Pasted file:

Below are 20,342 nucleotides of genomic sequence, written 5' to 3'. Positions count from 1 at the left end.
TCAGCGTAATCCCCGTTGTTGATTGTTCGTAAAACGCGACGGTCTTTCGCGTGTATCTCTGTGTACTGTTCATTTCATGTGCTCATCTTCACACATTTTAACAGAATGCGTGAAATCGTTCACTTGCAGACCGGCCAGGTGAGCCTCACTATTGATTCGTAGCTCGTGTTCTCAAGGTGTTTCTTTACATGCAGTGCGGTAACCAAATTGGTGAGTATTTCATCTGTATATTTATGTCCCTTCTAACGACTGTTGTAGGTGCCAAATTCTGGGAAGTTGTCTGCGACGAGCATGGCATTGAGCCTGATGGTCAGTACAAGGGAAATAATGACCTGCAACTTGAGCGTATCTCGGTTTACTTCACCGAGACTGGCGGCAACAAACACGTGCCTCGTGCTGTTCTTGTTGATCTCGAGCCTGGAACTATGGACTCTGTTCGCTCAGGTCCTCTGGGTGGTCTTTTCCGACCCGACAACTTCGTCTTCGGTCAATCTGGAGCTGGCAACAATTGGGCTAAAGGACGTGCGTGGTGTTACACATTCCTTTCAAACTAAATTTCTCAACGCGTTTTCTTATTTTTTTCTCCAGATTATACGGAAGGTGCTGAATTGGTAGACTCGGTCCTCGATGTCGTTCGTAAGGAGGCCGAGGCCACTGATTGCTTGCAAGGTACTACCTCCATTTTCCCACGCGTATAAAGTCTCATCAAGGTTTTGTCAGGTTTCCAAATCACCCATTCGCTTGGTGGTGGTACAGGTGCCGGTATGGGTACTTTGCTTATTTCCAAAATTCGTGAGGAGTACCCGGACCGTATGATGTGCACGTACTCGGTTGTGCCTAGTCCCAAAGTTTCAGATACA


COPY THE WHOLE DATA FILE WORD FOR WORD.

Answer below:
Below are 20,342 nucleotides of genomic sequence, written 5' to 3'. Positions count from 1 at the left end.
TCAGCGTAATCCCCGTTGTTGATTGTTCGTAAAACGCGACGGTCTTTCGCGTGTATCTCTGTGTACTGTTCATTTCATGTGCTCATCTTCACACATTTTAACAGAATGCGTGAAATCGTTCACTTGCAGACCGGCCAGGTGAGCCTCACTATTGATTCGTAGCTCGTGTTCTCAAGGTGTTTCTTTACATGCAGTGCGGTAACCAAATTGGTGAGTATTTCATCTGTATATTTATGTCCCTTCTAACGACTGTTGTAGGTGCCAAATTCTGGGAAGTTGTCTGCGACGAGCATGGCATTGAGCCTGATGGTCAGTACAAGGGAAATAATGACCTGCAACTTGAGCGTATCTCGGTTTACTTCACCGAGACTGGCGGCAACAAACACGTGCCTCGTGCTGTTCTTGTTGATCTCGAGCCTGGAACTATGGACTCTGTTCGCTCAGGTCCTCTGGGTGGTCTTTTCCGACCCGACAACTTCGTCTTCGGTCAATCTGGAGCTGGCAACAATTGGGCTAAAGGACGTGCGTGGTGTTACACATTCCTTTCAAACTAAATTTCTCAACGCGTTTTCTTATTTTTTTCTCCAGATTATACGGAAGGTGCTGAATTGGTAGACTCGGTCCTCGATGTCGTTCGTAAGGAGGCCGAGGCCACTGATTGCTTGCAAGGTACTACCTCCATTTTCCCACGCGTATAAAGTCTCATCAAGGTTTTGTCAGGTTTCCAAATCACCCATTCGCTTGGTGGTGGTACAGGTGCCGGTATGGGTACTTTGCTTATTTCCAAAATTCGTGAGGAGTACCCGGACCGTATGATGTGCACGTACTCGGTTGTGCCTAGTCCCAAAGTTTCAGATACA